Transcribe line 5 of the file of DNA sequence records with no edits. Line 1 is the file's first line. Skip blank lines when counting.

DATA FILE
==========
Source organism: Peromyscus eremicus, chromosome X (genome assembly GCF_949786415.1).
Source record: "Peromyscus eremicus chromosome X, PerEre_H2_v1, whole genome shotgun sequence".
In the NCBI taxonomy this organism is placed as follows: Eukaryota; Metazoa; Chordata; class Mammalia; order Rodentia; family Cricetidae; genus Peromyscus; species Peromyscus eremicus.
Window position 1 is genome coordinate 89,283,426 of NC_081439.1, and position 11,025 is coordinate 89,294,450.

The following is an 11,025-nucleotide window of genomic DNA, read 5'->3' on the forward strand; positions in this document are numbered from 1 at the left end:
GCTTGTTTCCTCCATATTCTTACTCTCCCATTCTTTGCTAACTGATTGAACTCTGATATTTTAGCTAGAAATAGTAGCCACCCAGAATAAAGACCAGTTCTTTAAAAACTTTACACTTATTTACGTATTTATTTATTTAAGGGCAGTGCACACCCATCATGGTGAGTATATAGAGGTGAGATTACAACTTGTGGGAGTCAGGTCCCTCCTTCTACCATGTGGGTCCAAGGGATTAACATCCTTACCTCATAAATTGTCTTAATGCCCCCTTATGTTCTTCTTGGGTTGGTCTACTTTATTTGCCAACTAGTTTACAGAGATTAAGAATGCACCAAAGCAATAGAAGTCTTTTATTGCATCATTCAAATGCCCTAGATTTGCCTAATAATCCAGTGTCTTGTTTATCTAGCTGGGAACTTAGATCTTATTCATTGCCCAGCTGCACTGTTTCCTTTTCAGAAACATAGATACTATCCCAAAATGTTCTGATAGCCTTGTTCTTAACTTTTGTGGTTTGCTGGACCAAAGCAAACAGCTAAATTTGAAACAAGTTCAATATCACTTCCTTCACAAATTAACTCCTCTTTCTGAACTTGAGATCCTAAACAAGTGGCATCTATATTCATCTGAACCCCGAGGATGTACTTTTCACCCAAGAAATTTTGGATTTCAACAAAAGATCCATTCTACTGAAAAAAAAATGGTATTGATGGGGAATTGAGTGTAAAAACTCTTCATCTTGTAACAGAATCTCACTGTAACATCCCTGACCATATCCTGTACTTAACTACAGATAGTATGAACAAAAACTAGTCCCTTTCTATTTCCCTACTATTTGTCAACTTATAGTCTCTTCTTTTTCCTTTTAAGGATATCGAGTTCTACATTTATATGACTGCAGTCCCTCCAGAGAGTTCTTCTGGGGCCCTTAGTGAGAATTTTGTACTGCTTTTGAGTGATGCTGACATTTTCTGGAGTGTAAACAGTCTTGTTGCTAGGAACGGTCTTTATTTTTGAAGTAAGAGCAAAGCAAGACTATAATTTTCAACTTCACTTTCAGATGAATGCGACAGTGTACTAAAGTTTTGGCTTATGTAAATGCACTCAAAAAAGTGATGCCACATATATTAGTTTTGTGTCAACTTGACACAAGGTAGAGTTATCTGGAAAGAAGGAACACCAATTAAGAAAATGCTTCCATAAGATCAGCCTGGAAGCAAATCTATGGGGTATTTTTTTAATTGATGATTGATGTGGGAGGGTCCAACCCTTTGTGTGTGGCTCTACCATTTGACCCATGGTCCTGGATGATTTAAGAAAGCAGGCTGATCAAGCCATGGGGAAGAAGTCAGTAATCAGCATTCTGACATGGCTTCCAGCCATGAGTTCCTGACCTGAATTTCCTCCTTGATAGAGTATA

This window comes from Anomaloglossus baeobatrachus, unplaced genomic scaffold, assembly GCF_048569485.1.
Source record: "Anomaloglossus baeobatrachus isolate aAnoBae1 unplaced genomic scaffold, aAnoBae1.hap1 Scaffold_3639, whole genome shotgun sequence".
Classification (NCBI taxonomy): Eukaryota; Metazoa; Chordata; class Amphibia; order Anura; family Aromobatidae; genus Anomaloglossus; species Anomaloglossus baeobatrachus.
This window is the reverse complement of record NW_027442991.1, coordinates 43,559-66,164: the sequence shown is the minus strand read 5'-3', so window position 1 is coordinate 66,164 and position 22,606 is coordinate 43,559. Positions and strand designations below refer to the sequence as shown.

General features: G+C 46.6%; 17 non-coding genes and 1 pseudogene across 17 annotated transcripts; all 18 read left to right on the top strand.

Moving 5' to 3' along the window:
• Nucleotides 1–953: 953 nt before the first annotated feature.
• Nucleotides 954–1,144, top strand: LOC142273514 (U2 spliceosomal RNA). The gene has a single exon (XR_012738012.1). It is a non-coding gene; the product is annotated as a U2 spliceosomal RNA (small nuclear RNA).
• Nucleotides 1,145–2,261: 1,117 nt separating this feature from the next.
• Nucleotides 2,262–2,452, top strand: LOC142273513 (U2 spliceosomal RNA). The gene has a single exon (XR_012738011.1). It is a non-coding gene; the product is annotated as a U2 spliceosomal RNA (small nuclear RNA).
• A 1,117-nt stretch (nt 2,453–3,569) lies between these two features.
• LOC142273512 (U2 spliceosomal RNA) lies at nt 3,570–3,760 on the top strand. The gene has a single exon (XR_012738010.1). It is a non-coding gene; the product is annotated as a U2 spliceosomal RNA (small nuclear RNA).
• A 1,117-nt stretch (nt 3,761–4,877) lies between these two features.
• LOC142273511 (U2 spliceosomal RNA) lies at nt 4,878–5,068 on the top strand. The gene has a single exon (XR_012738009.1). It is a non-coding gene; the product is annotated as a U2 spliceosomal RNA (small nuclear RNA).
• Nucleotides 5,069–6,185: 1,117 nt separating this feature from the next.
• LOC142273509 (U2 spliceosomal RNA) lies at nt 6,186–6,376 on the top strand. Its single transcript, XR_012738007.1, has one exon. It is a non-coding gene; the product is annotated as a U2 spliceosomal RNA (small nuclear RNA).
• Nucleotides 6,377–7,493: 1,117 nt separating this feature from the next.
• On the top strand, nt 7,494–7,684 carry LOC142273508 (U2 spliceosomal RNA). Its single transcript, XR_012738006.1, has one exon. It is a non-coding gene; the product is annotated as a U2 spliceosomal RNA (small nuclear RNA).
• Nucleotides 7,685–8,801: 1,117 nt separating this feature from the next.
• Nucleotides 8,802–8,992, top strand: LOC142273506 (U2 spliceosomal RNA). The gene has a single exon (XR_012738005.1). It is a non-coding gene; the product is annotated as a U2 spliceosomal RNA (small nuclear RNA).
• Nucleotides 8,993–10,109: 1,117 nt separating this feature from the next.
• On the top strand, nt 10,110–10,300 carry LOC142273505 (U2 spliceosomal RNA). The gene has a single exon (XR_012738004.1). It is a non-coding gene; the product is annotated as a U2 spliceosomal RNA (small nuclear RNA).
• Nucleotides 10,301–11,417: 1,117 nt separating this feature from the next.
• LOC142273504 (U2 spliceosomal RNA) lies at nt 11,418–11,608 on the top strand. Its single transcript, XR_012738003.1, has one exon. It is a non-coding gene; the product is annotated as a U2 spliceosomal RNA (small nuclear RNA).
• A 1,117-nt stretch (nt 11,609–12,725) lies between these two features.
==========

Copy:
The following is an 11,025-nucleotide window of genomic DNA, read 5'->3' on the forward strand; positions in this document are numbered from 1 at the left end: